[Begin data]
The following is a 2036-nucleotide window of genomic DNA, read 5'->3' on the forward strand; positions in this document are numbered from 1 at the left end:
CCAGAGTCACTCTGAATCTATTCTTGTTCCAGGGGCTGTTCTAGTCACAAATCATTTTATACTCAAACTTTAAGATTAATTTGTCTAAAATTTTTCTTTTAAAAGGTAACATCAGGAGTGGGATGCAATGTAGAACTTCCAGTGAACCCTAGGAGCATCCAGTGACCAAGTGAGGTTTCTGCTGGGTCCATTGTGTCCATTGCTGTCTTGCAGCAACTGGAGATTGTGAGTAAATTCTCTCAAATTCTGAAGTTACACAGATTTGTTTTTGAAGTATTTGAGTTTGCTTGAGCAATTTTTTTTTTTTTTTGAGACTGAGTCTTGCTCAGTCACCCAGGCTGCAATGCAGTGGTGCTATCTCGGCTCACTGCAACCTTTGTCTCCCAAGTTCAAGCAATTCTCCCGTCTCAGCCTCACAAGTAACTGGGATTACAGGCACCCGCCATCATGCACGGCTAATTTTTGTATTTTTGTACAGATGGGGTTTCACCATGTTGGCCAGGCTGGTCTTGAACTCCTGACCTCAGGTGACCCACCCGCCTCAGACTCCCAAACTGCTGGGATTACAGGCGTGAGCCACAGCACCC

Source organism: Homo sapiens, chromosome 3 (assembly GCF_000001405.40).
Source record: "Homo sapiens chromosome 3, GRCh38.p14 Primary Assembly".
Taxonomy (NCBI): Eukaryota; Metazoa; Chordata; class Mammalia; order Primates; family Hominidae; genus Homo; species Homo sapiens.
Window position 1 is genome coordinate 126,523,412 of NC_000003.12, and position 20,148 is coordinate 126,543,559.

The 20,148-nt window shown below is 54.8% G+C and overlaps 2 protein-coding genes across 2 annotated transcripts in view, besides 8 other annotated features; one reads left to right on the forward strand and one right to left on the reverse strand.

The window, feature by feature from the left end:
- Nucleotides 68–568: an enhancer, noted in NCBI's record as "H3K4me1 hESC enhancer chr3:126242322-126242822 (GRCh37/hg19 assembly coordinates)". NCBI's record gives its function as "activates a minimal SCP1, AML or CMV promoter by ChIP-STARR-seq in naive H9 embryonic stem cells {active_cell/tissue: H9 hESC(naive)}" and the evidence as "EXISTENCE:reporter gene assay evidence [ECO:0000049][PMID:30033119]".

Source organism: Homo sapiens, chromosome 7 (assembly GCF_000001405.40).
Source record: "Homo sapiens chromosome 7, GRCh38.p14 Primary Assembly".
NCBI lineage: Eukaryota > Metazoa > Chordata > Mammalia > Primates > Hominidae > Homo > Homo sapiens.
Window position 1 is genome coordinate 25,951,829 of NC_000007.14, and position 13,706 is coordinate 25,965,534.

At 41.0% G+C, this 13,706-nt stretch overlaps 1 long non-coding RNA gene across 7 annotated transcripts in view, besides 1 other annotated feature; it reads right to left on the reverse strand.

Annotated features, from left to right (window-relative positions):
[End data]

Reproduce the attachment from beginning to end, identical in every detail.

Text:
The following is a 2036-nucleotide window of genomic DNA, read 5'->3' on the forward strand; positions in this document are numbered from 1 at the left end:
CCAGAGTCACTCTGAATCTATTCTTGTTCCAGGGGCTGTTCTAGTCACAAATCATTTTATACTCAAACTTTAAGATTAATTTGTCTAAAATTTTTCTTTTAAAAGGTAACATCAGGAGTGGGATGCAATGTAGAACTTCCAGTGAACCCTAGGAGCATCCAGTGACCAAGTGAGGTTTCTGCTGGGTCCATTGTGTCCATTGCTGTCTTGCAGCAACTGGAGATTGTGAGTAAATTCTCTCAAATTCTGAAGTTACACAGATTTGTTTTTGAAGTATTTGAGTTTGCTTGAGCAATTTTTTTTTTTTTTTGAGACTGAGTCTTGCTCAGTCACCCAGGCTGCAATGCAGTGGTGCTATCTCGGCTCACTGCAACCTTTGTCTCCCAAGTTCAAGCAATTCTCCCGTCTCAGCCTCACAAGTAACTGGGATTACAGGCACCCGCCATCATGCACGGCTAATTTTTGTATTTTTGTACAGATGGGGTTTCACCATGTTGGCCAGGCTGGTCTTGAACTCCTGACCTCAGGTGACCCACCCGCCTCAGACTCCCAAACTGCTGGGATTACAGGCGTGAGCCACAGCACCC

Source organism: Homo sapiens, chromosome 3 (assembly GCF_000001405.40).
Source record: "Homo sapiens chromosome 3, GRCh38.p14 Primary Assembly".
Taxonomy (NCBI): Eukaryota; Metazoa; Chordata; class Mammalia; order Primates; family Hominidae; genus Homo; species Homo sapiens.
Window position 1 is genome coordinate 126,523,412 of NC_000003.12, and position 20,148 is coordinate 126,543,559.

The 20,148-nt window shown below is 54.8% G+C and overlaps 2 protein-coding genes across 2 annotated transcripts in view, besides 8 other annotated features; one reads left to right on the forward strand and one right to left on the reverse strand.

The window, feature by feature from the left end:
- Nucleotides 68–568: an enhancer, noted in NCBI's record as "H3K4me1 hESC enhancer chr3:126242322-126242822 (GRCh37/hg19 assembly coordinates)". NCBI's record gives its function as "activates a minimal SCP1, AML or CMV promoter by ChIP-STARR-seq in naive H9 embryonic stem cells {active_cell/tissue: H9 hESC(naive)}" and the evidence as "EXISTENCE:reporter gene assay evidence [ECO:0000049][PMID:30033119]".

Source organism: Homo sapiens, chromosome 7 (assembly GCF_000001405.40).
Source record: "Homo sapiens chromosome 7, GRCh38.p14 Primary Assembly".
NCBI lineage: Eukaryota > Metazoa > Chordata > Mammalia > Primates > Hominidae > Homo > Homo sapiens.
Window position 1 is genome coordinate 25,951,829 of NC_000007.14, and position 13,706 is coordinate 25,965,534.

At 41.0% G+C, this 13,706-nt stretch overlaps 1 long non-coding RNA gene across 7 annotated transcripts in view, besides 1 other annotated feature; it reads right to left on the reverse strand.

Annotated features, from left to right (window-relative positions):